Negotiated cash fed cattle trade ranged from mostly inactive on light demand to a standstill in all major cattle feeding regions through Friday afternoon, according to the Agricultural Marketing Service.
Last week, live prices were $2 lower in Kansas at $138/cwt. and $4 lower in the Texas Panhandle at $136. Dressed prices were $2 lower in Nebraska at $218.
Estimated total cattle slaughter last week was 657,000 head, which was 11,000 head fewer than the prior week. Year-to-date estimated total cattle slaughter of 32.17 million head was 886,000 head more (+2.8%) than the same period last year. Estimated year-to-date before production of 26.64 billion lbs. is 628 million lbs. more (+2.4%) than last year.
Cattle futures limped lower Friday, pressured by softer cash prices and pre-holiday positioning. Increasing carcass weights amid declining wholesale beef prices added weight.
The average dressed steer weight the week ending Dec. 4 was 928 lbs., according to USDA’s Actual Slaughter Under Federal Inspection report. That was 2 lbs. heavier than the previous week, 6 lbs. heavier than two weeks earlier and the same week a year earlier. The average dressed heifer weight was 4 lbs. heavier than the previous week at 851 lbs. and 1 lb. heavier than the same week last year.
Feeder Cattle futures closed an average of $1.78 lower (95¢ lower at the back to $2.62 lower toward the front).
Live Cattle futures closed an average of 61¢ lower.
Choice boxed beef cutout value was 4¢ higher Friday afternoon at $263.01/cwt. Select was 14¢ higher at $248.28.
Corn futures closed 1¢ to 2¢ higher in the front three contracts and then mostly fractionally lower.
Soybean futures closed 6¢ to 10¢ higher in the front five contracts and then mostly unchanged to fractionally lower.
Major U.S. financial indices closed lower again Friday with pressure from escalating Covid infections and the outlook for tighter monetary policy.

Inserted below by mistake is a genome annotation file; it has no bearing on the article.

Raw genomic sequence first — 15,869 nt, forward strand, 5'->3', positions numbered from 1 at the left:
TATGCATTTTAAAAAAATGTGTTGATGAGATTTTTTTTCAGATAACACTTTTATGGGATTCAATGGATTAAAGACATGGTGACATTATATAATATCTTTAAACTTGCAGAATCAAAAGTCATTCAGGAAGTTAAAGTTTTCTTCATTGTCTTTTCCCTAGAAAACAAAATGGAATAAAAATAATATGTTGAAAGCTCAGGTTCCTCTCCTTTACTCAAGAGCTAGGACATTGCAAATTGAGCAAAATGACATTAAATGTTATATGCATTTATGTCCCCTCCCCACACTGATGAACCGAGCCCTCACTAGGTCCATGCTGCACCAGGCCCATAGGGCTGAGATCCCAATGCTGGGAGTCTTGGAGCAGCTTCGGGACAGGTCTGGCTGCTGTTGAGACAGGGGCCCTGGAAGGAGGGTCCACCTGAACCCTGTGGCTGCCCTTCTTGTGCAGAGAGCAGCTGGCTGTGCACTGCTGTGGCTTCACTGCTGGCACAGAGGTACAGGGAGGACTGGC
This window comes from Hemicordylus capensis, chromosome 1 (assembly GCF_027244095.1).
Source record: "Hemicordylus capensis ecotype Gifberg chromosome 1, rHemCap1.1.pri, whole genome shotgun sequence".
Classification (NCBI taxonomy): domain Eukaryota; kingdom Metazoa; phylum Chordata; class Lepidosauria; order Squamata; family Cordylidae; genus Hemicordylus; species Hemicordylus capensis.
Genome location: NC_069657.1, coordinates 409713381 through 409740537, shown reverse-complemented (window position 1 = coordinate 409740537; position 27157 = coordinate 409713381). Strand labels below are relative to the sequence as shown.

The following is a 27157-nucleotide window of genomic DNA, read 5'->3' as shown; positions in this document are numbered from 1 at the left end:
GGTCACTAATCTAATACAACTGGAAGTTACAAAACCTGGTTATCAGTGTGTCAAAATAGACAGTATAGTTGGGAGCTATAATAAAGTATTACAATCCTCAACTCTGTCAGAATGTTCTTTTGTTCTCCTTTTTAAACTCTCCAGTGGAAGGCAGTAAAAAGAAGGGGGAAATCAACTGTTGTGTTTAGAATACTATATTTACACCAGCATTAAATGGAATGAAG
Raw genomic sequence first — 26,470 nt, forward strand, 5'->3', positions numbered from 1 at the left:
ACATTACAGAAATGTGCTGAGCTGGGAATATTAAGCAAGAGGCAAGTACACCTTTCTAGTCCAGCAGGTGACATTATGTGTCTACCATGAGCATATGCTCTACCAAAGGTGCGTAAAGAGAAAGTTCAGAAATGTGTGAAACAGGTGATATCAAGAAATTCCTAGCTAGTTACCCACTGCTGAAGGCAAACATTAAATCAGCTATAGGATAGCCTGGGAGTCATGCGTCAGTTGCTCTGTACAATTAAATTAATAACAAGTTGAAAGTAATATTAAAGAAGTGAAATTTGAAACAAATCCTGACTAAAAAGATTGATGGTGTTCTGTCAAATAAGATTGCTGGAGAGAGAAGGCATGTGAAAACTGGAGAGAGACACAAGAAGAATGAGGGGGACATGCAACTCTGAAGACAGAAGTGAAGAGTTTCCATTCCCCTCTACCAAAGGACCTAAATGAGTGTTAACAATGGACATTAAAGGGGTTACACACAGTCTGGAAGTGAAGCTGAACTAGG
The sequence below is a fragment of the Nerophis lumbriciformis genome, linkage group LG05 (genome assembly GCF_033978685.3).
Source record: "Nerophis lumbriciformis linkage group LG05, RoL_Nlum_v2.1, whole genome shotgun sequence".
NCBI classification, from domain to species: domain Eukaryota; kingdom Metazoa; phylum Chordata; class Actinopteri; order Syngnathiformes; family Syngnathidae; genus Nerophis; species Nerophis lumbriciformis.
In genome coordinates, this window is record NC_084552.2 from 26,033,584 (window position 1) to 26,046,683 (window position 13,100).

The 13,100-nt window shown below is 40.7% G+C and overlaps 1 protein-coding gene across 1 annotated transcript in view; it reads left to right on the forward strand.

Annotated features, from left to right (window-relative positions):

The Dow Jones Industrial Average closed 532 points lower. The S&P 500 closed 48 points lower. The NASDAQ was down 10 points.
The U.S. economy is poised to slow next year relative to 2021, but economic growth will continue at a pace that is well above average, according to analysts with CoBank’s Knowledge Exchange (CKE). They explain consumers have powered the economic recovery since mid-2020 and that will continue in the coming year. Consumer spending is expected to rise another 4% to 5% in 2022 and GDP is expected to grow by roughly 4.5%, according to CKE’s comprehensive year-ahead outlook report from.
The CoBank 2022 outlook report examines several key factors that will shape agriculture and market sectors that serve rural communities throughout the U.S.
“The COVID-19 omicron variant is shaping up to be the wild card of early 2022 and it could delay the rebalancing of the U.S. economy,” says Dan Kowalski, vice president of CoBank’s Knowledge Exchange. “If omicron disrupts the services industry, the majority of consumer spending will again revert to goods, compounding supply chain and inflation problems. However, at this early stage, we expect omicron to have only a modest impact on the economy.”
Among report highlights:
If the global economy is to perform well in 2022, it will do so despite three significant headwinds: a persistent pandemic, monetary tightening in the U.S. and slowing growth in China.
The pandemic has significantly altered how our economy functions, with the greatest impact coming from what we consume. Through October, in 2021 Americans spent 18% more on goods and about 1% less on services than they did in 2019. Compounded by a labor shortage, it is easy to see why supply chains have become one of the biggest economic challenges of the pandemic—demand has significantly exceeded the capacity of our existing system. Fortunately, we have likely experienced the worst of the bottlenecks, which should diminish in the coming year.
The Fed will want to extend the economic recovery as long as possible before raising interest rates. But it will also be cognizant that the longer inflation remains elevated the higher the likelihood that it leads to a perpetuating cycle of higher prices and higher wages.
The U.S. farm economy will continue to struggle with the ongoing supply chain dysfunction and cost inflation issues that emerged in the summer of 2021. Historically strong prices will be more than offset by increases in cost structure for nearly all crop production including row crops, fruits and vegetables, and hay. CoBank economists do not anticipate any significant pullback in farm-level costs until Q3, at the earliest.
The Bureau of Labor and Statistics’ Consumer Price Index for all meats, poultry, fish, and eggs hit an all-time high in October, up 12% year over year. As restaurant and grocery prices adjust, consumer-level meat inflation is likely to continue well into the new year. While higher retail prices could limit consumption growth, tighter cattle supplies, ongoing broiler breeder issues and sow herd reductions should support favorable processor margins through at least the first half of 2022. Although beef exports have been robust during the second half of 2021, the collective U.S. protein opportunity to China may have already peaked.